O’Connors has been around for 75 years, in some form, fashion, or location. The current incarnation is in cute and quirky Multnomah Village, a neighborhood strip of chops and cafes not far from our domicile.
It was late afternoon and Mrs. BDB and I were feeling a might peckish, but were not predisposed for any particular item or cuisine. I don’t think she had eaten yet that day, and my entire sustenance was comprised of a bevy of Vietnamese foods provided at the open house of our local nail salon. That was good, but not wanting to seem particularly piggish, I demurred in my selections of those delicacies.
After some discussion about our possibilities, we headed out to nearby Multnomah Village, parked the car, and headed to O’Connor’s. As it was early, it wasn’t busy, and we chose a booth away from the bar and televised football matches, and perused the menu, which offers a variety of bar food, Mexican, Louisianan, and regional American dishes.
We agreed on Louisiana BBQ’ed shrimp for a starter, one of our favorites (it is not BBQ’ed at all, but pan-broiled in butter, olive oil, and herbs), and my better 2/3rds went for the Beefeater’s Special Sandwich (Marinated sirloin, grilled rare, served on sourdough with jalapeño jack cheese, red onion and roasted chiles) with hush puppies on the side, and I opted for a traditional New Orleans sandwich, the Muffaletta (pronounced by those in the know as MOOF-a-LOTT-A).
The shrimp were tasty, but very hard to peel. There’s a solution to that, which I would pass on to you here, but I have forgotten it. Oops. Mrs. BDB pronounced her sandwich a success, the serving was ample, she offered me a bite, I thought the meat was similar to pot roast, but the flavor was great.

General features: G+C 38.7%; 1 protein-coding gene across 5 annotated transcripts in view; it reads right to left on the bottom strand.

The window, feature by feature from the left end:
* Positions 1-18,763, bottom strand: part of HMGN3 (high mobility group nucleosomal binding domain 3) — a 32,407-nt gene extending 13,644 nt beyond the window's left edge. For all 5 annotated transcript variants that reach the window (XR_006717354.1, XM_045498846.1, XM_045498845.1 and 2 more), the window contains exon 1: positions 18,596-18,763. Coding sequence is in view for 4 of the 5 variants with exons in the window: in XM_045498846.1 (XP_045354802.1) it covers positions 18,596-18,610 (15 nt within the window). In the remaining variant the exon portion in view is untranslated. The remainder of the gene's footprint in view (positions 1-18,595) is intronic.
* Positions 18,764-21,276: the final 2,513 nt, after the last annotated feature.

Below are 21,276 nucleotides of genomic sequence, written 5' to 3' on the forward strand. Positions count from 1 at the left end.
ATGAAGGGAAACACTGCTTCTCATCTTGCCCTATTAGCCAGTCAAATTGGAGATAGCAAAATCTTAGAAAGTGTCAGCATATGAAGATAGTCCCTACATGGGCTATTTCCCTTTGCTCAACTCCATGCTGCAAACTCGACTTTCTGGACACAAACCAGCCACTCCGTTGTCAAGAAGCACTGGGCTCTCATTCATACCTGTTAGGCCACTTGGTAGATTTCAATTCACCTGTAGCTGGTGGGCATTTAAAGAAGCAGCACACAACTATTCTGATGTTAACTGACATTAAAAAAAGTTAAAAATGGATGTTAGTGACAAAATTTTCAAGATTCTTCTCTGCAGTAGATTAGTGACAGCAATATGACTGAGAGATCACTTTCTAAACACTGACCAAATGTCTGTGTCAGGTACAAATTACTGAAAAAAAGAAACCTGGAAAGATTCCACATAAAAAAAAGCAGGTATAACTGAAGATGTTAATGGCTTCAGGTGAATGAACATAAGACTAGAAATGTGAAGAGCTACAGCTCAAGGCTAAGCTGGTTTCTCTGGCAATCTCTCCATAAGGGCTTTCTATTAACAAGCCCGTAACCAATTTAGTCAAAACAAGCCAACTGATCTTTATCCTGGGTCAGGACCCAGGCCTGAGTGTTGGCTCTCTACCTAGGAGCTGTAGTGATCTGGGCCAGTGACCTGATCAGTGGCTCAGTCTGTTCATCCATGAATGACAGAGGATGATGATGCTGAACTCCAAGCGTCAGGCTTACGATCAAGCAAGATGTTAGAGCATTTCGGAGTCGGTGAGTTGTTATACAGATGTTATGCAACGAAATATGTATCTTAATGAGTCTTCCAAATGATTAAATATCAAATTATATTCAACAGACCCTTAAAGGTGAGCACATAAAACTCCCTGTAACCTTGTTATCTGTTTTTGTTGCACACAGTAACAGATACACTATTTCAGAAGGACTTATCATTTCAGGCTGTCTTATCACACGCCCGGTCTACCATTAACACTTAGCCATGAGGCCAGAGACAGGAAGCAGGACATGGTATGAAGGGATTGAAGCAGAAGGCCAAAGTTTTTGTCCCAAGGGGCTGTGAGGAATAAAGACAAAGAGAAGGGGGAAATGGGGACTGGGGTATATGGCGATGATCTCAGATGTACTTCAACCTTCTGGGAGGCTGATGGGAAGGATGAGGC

My muff was quite a variation on the original recipe, which was invented around 1900 in New Orleans. The original recipe calls for a 9″ round loaf of Italian bread, with layers of capicola, salami, mortadella, emmentaler, and provolone, and smeared with olive salad, which is a marinaded blend of olives, cauliflower, celery and carrots.
O’Connor’s version is a chopped pepper and olive salad layered with smoked ham, salami, jalapeño jack and cheddar cheese on a baguette. The baguette was grilled beforehand, and then perhaps put into a panini press to melt all the gooey cheesy goodness together.
Being as Mrs. BDB thinks her husband is the persnickety type and a purist, she wondered aloud whether I was dissatisfied with the sandwich, but I wasn’t, it was tasty in its own right. But then, when isn’t ham, salami, and cheese good? The olive salad was more than fine, not sure if it’s a purchased variety or made in the house. The hand cut fries were reminiscent of In N Out, and were very good, I ate more of them than I should have.
If you want to purchase authentic olive salad, there’s a fairly good one on CajunGrocer. Occasionally you will find a vendor that offers Muffaletta bread, or even sandwiches online, I’ve tried those and not been satisfied. (Maybe, I AM persnickety!)
I have heard about other Muffalettas in Portland, which I have not tried. This one, although not “authentic”, more than satisfied my craving. Being as it’s 5:15 on a Sunday morning, and I’m feeling a might peckish again, I am delighted I brought home half of the muff! To the Bat-refrigerator, BDB!